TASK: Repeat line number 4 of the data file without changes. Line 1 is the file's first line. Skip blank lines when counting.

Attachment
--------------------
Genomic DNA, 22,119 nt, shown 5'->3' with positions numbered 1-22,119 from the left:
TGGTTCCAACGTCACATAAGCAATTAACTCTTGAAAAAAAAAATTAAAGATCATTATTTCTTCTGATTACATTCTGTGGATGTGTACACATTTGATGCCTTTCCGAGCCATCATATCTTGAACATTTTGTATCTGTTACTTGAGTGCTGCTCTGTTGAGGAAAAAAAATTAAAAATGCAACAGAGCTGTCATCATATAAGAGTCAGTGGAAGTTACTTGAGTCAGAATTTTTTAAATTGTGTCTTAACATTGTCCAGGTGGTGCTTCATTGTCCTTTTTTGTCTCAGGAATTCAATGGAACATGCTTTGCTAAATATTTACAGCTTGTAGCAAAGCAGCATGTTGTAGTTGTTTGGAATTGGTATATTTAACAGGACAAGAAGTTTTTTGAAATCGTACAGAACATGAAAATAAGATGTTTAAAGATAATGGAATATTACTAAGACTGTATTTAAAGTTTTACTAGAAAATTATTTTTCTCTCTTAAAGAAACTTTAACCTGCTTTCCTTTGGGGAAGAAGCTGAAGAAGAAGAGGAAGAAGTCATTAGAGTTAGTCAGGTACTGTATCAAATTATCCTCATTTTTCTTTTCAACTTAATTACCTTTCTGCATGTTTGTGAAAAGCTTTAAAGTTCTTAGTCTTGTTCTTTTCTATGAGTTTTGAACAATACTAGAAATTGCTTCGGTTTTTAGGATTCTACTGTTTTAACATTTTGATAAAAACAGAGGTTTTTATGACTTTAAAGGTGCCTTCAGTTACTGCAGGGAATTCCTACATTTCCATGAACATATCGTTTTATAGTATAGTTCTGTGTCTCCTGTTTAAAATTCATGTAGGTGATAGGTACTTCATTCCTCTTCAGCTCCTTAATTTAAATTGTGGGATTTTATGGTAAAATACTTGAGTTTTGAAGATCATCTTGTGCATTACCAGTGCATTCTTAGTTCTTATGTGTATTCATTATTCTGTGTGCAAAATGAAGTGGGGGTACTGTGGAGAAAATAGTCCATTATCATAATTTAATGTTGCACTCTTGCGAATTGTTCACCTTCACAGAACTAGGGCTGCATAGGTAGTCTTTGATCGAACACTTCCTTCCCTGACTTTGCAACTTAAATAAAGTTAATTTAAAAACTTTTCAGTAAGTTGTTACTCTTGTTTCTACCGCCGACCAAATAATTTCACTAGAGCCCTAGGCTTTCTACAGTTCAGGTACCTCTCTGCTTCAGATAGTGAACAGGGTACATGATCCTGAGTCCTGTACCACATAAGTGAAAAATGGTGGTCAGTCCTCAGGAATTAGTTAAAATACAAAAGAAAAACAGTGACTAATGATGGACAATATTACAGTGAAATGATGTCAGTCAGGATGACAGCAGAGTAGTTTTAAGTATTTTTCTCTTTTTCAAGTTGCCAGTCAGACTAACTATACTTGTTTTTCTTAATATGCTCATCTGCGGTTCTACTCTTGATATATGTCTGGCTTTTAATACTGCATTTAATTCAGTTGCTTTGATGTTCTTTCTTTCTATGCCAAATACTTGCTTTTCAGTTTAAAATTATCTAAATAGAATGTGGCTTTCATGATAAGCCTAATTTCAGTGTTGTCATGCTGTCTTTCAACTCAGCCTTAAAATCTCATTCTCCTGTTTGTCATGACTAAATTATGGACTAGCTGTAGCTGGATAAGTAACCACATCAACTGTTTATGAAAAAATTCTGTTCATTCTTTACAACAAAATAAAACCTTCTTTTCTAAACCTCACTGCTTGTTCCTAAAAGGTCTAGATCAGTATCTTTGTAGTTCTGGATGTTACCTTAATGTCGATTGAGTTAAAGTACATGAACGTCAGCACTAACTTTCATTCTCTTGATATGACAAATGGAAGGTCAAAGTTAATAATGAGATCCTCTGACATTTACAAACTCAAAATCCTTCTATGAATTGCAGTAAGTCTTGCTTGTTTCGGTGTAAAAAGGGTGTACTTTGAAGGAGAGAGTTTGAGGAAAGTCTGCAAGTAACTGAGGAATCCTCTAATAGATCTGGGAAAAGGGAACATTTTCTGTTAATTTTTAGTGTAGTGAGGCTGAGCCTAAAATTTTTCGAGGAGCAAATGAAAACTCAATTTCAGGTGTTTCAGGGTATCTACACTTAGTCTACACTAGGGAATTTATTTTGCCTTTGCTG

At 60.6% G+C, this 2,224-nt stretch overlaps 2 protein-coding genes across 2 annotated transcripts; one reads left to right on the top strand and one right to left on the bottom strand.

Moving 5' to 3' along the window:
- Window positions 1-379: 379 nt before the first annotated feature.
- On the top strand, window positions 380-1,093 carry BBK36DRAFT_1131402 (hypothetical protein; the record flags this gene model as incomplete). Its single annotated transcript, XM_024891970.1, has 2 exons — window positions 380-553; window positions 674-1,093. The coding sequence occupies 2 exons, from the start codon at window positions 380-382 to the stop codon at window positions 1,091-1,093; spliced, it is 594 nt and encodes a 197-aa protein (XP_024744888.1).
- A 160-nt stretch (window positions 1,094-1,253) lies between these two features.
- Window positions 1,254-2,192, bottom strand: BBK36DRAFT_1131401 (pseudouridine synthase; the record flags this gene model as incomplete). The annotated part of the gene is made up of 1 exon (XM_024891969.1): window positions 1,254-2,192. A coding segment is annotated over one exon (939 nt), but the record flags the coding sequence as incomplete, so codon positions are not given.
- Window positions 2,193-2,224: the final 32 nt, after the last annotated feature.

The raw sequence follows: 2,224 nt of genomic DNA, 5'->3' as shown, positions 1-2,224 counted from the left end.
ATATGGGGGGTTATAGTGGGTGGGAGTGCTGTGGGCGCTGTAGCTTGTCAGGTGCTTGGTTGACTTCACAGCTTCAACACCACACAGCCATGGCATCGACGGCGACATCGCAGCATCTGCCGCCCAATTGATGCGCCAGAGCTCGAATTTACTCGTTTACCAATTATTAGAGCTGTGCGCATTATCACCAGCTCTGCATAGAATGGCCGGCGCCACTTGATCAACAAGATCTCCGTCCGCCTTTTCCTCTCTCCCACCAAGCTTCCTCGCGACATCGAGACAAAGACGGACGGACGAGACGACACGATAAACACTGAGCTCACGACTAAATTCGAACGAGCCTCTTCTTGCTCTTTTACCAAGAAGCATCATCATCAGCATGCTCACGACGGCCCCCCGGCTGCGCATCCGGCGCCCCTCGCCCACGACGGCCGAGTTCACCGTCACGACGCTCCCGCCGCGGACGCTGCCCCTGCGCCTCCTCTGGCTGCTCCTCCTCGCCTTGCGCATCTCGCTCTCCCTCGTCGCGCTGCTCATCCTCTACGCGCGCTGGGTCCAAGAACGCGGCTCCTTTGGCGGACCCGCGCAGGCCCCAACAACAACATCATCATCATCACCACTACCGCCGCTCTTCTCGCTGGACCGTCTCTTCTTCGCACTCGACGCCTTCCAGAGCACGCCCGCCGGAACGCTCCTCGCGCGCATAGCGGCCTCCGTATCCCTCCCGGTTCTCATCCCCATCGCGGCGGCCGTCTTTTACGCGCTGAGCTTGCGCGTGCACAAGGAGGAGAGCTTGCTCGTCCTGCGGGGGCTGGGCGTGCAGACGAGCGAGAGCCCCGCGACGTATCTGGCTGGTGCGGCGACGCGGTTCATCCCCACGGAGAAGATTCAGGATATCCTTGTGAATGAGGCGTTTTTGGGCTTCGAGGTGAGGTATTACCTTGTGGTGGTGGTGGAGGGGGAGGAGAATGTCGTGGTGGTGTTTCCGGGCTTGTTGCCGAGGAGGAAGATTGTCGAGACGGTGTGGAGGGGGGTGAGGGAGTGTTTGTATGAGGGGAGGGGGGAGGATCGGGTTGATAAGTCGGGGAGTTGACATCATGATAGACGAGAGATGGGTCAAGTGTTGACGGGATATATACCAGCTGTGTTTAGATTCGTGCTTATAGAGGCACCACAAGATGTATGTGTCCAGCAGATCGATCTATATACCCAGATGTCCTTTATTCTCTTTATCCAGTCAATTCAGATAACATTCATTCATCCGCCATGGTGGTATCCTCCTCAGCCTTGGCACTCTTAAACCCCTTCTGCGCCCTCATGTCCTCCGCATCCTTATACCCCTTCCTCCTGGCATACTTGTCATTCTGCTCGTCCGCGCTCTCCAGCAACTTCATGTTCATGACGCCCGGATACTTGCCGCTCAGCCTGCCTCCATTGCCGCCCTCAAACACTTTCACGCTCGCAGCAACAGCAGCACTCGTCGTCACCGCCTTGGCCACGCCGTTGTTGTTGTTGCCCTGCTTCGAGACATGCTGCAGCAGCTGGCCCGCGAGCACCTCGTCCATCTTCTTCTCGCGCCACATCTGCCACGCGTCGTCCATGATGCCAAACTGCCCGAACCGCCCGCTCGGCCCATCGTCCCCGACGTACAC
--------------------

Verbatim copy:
Moving 5' to 3' along the window: